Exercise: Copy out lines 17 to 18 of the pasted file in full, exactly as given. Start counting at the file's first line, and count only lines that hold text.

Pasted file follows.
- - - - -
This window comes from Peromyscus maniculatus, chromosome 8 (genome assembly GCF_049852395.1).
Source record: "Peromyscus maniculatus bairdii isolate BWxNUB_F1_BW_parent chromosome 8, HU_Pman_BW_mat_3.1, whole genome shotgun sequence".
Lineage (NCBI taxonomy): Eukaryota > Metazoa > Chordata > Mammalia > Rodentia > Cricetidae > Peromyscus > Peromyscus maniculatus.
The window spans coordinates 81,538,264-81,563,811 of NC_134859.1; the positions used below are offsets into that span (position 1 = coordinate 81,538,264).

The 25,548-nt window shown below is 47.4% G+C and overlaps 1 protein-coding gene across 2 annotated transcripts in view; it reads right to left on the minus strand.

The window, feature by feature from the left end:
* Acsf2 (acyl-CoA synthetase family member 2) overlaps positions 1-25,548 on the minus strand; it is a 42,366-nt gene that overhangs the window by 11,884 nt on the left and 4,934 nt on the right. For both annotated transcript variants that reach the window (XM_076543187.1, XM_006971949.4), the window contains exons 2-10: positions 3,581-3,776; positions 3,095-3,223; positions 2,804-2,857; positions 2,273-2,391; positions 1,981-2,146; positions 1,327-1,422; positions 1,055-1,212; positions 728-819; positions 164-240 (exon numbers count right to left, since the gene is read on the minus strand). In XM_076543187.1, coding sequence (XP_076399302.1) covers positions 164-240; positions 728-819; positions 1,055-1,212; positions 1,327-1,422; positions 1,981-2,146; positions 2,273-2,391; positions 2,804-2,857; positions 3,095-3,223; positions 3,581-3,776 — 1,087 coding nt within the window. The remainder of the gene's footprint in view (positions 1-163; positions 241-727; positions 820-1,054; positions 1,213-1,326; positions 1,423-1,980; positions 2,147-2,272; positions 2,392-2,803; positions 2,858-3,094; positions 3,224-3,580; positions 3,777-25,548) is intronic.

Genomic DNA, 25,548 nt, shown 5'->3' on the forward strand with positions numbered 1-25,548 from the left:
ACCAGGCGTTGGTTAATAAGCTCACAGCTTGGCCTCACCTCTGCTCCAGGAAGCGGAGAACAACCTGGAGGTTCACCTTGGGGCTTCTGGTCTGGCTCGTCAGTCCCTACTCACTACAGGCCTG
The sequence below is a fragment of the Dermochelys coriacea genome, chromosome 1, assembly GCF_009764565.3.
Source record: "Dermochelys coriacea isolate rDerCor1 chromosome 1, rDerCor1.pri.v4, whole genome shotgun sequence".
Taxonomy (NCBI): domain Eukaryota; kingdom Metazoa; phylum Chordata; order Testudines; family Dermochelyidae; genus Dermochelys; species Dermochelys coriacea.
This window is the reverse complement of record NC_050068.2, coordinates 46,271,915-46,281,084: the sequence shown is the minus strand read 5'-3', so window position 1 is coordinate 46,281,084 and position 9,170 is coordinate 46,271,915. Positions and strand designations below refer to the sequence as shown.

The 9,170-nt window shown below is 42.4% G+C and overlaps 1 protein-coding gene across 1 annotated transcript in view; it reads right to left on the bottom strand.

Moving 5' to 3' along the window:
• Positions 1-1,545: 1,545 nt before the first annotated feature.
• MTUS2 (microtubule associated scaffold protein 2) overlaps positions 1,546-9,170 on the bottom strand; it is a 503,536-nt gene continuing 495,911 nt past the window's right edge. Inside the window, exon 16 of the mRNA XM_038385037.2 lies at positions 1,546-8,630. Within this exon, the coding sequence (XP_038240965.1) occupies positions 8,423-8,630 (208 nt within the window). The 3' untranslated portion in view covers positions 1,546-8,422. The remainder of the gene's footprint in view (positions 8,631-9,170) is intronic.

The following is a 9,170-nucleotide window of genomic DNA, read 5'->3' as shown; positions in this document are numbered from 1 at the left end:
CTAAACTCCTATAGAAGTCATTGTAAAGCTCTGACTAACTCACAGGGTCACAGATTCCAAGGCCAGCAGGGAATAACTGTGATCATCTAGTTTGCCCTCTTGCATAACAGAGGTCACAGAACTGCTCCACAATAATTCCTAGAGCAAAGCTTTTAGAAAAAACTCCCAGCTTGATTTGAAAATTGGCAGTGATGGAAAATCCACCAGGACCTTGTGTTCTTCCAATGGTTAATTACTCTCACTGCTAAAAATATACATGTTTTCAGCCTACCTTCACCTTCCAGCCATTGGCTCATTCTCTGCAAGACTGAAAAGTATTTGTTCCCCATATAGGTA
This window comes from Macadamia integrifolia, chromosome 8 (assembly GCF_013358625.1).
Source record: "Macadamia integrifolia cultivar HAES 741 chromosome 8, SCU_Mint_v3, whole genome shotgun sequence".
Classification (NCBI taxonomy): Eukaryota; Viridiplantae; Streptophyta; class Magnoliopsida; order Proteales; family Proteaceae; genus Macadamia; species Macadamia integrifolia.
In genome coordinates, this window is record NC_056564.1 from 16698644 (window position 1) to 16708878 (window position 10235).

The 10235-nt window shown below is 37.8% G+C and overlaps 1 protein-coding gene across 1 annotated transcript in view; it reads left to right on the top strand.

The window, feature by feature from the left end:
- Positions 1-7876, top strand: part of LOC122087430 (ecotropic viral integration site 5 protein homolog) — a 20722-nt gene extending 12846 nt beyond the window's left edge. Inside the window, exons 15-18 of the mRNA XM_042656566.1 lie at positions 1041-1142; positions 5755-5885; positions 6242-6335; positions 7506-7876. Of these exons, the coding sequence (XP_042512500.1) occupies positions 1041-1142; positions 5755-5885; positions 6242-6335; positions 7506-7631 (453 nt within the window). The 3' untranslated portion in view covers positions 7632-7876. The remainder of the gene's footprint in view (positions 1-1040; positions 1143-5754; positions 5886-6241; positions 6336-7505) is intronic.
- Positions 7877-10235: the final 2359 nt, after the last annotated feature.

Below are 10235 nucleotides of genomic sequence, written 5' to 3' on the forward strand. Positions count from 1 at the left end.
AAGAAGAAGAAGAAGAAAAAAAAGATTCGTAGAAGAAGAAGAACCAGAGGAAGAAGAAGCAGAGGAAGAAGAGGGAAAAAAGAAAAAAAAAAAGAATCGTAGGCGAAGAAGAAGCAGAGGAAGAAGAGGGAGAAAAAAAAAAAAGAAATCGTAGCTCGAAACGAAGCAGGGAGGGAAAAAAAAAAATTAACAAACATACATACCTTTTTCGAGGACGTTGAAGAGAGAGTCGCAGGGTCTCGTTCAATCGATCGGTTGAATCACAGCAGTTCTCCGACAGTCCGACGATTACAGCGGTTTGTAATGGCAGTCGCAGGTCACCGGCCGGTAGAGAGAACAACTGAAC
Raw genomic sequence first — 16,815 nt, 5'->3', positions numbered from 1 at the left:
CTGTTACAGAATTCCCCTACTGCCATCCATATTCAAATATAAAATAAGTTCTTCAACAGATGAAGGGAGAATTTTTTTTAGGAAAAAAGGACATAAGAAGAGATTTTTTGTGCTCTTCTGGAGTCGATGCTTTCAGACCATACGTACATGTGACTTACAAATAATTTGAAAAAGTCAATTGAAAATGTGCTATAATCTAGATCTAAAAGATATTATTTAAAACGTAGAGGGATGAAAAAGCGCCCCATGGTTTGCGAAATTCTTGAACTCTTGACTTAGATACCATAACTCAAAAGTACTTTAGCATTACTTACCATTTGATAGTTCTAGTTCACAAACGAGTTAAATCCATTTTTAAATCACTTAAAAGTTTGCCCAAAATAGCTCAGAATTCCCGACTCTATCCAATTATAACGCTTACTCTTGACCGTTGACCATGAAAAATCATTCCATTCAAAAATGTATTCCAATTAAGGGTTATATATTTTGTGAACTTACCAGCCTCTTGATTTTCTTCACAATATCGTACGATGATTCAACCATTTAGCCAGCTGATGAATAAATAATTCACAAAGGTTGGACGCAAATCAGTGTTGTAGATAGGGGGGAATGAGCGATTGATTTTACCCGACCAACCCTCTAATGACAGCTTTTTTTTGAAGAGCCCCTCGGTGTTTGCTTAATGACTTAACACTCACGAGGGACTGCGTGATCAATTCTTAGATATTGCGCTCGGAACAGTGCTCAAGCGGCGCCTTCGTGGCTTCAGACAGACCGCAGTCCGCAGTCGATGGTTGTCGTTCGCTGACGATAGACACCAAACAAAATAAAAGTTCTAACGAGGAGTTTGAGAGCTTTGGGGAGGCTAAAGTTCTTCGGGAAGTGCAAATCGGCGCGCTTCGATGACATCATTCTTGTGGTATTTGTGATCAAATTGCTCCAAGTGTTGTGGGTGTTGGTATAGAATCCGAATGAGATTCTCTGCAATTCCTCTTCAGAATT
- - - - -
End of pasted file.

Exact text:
• MTUS2 (microtubule associated scaffold protein 2) overlaps positions 1,546-9,170 on the bottom strand; it is a 503,536-nt gene continuing 495,911 nt past the window's right edge. Inside the window, exon 16 of the mRNA XM_038385037.2 lies at positions 1,546-8,630. Within this exon, the coding sequence (XP_038240965.1) occupies positions 8,423-8,630 (208 nt within the window). The 3' untranslated portion in view covers positions 1,546-8,422. The remainder of the gene's footprint in view (positions 8,631-9,170) is intronic.

The following is a 9,170-nucleotide window of genomic DNA, read 5'->3' as shown; positions in this document are numbered from 1 at the left end: